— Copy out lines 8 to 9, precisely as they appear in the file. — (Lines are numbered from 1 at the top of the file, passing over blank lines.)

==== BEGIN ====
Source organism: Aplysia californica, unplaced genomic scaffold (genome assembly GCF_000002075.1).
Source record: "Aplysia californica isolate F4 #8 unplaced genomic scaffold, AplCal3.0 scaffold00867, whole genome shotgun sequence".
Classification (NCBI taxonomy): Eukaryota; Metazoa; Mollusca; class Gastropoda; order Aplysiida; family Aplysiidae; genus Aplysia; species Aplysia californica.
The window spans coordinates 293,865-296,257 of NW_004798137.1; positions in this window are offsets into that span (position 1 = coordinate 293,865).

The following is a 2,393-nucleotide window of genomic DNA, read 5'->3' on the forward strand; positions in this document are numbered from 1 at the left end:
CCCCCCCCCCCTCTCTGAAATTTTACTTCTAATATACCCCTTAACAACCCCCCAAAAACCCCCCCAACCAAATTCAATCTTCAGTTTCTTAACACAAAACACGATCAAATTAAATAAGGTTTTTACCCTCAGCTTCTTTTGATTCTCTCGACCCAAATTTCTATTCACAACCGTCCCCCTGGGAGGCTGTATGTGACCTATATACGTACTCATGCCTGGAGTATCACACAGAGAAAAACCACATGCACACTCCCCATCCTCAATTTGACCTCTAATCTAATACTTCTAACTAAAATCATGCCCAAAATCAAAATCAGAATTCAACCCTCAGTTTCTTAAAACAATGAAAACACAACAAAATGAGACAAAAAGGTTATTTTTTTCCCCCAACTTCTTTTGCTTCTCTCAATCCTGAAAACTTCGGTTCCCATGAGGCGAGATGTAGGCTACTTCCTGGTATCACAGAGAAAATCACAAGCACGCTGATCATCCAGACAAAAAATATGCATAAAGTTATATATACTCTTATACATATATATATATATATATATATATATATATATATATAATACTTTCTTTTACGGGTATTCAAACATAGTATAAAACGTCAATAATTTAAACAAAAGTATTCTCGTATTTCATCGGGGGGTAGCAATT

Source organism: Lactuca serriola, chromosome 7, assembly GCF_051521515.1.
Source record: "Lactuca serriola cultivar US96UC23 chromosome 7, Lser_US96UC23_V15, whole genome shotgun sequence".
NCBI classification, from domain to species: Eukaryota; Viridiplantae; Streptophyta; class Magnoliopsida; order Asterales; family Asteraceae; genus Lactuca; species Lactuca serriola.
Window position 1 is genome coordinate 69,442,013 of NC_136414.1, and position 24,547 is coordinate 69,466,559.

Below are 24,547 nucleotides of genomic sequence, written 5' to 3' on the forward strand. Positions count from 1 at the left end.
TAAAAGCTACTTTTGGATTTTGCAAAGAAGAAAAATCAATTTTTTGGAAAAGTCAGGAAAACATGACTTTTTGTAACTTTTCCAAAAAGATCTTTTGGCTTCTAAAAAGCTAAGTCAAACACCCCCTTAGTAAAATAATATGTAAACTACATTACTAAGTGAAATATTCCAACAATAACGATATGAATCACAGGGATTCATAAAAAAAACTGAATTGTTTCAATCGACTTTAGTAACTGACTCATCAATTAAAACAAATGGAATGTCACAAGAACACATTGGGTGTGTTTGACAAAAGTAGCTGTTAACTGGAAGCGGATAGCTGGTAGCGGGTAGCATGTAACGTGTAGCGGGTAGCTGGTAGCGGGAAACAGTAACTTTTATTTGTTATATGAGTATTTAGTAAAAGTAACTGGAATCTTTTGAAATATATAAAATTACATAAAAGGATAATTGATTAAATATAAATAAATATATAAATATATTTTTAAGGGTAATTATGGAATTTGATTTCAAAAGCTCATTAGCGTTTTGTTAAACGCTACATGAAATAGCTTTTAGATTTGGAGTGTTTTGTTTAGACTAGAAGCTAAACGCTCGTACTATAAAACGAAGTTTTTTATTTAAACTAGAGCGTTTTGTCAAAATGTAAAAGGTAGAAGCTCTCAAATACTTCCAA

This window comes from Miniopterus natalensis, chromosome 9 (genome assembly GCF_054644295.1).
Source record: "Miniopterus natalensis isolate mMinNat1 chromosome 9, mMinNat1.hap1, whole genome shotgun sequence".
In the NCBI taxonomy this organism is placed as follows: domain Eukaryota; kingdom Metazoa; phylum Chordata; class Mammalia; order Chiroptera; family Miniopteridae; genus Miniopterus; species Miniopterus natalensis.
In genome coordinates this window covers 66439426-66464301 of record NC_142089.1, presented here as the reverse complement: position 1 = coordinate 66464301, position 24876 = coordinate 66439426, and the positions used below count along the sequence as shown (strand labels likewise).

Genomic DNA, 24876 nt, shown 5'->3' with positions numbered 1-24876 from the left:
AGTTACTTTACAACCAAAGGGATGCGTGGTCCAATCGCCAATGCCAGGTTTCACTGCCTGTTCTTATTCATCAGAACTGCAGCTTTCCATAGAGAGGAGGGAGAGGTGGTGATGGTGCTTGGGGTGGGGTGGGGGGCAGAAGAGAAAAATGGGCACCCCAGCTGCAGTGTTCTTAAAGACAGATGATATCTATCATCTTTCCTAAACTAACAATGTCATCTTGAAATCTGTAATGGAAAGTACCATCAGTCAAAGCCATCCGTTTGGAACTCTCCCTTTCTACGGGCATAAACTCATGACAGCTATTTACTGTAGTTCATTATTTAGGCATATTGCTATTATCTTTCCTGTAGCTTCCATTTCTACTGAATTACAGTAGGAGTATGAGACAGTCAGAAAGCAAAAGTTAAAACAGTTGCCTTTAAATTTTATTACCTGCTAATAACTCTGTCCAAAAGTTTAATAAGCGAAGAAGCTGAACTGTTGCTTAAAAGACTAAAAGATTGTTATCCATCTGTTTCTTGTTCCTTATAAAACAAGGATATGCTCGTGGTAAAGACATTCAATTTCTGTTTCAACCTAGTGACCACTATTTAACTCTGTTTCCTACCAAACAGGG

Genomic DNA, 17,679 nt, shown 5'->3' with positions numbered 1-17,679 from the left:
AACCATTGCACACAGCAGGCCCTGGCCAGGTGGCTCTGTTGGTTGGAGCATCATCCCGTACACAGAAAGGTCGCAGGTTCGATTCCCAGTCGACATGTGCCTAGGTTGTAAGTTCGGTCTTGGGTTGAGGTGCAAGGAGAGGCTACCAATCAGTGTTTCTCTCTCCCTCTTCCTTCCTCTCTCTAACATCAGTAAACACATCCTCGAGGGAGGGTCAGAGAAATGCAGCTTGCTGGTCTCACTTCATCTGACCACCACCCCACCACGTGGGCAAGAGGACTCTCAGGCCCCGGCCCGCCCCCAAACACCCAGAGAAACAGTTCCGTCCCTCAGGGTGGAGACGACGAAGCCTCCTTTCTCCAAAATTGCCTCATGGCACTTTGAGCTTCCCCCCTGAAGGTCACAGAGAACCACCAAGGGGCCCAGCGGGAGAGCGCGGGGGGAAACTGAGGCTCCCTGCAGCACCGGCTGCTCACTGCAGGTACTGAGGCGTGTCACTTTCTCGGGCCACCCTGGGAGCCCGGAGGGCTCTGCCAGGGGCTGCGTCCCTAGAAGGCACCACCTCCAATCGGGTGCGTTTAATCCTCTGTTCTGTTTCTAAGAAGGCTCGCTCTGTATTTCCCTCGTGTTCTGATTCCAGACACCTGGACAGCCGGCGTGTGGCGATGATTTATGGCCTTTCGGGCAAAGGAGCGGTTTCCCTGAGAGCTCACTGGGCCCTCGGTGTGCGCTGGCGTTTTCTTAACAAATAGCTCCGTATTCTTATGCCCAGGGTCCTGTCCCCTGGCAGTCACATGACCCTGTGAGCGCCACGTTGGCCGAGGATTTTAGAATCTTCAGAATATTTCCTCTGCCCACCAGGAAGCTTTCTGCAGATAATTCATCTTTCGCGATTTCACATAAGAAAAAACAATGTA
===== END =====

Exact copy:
Source record: "Lactuca serriola cultivar US96UC23 chromosome 7, Lser_US96UC23_V15, whole genome shotgun sequence".
NCBI classification, from domain to species: Eukaryota; Viridiplantae; Streptophyta; class Magnoliopsida; order Asterales; family Asteraceae; genus Lactuca; species Lactuca serriola.